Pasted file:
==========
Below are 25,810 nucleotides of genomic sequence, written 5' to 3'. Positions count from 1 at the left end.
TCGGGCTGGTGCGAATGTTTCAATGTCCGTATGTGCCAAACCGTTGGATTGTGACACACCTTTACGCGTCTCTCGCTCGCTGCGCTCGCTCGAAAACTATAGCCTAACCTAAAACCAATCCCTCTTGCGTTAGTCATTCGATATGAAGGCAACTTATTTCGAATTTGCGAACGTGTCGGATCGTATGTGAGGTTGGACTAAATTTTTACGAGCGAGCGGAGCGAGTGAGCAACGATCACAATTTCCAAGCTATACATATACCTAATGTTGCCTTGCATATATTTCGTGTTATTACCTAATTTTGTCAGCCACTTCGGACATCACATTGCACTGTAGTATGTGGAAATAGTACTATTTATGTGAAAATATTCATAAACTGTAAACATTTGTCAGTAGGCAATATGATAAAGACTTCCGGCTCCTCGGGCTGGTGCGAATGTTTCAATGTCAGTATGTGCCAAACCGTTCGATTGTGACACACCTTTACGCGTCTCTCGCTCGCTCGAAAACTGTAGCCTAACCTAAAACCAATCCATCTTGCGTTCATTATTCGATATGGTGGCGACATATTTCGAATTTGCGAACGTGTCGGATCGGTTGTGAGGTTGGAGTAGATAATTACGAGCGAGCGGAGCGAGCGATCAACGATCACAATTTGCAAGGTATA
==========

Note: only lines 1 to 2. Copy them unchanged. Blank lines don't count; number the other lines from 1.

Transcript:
Below are 25,810 nucleotides of genomic sequence, written 5' to 3'. Positions count from 1 at the left end.
TCGGGCTGGTGCGAATGTTTCAATGTCCGTATGTGCCAAACCGTTGGATTGTGACACACCTTTACGCGTCTCTCGCTCGCTGCGCTCGCTCGAAAACTATAGCCTAACCTAAAACCAATCCCTCTTGCGTTAGTCATTCGATATGAAGGCAACTTATTTCGAATTTGCGAACGTGTCGGATCGTATGTGAGGTTGGACTAAATTTTTACGAGCGAGCGGAGCGAGTGAGCAACGATCACAATTTCCAAGCTATACATATACCTAATGTTGCCTTGCATATATTTCGTGTTATTACCTAATTTTGTCAGCCACTTCGGACATCACATTGCACTGTAGTATGTGGAAATAGTACTATTTATGTGAAAATATTCATAAACTGTAAACATTTGTCAGTAGGCAATATGATAAAGACTTCCGGCTCCTCGGGCTGGTGCGAATGTTTCAATGTCAGTATGTGCCAAACCGTTCGATTGTGACACACCTTTACGCGTCTCTCGCTCGCTCGAAAACTGTAGCCTAACCTAAAACCAATCCATCTTGCGTTCATTATTCGATATGGTGGCGACATATTTCGAATTTGCGAACGTGTCGGATCGGTTGTGAGGTTGGAGTAGATAATTACGAGCGAGCGGAGCGAGCGATCAACGATCACAATTTGCAAGGTATA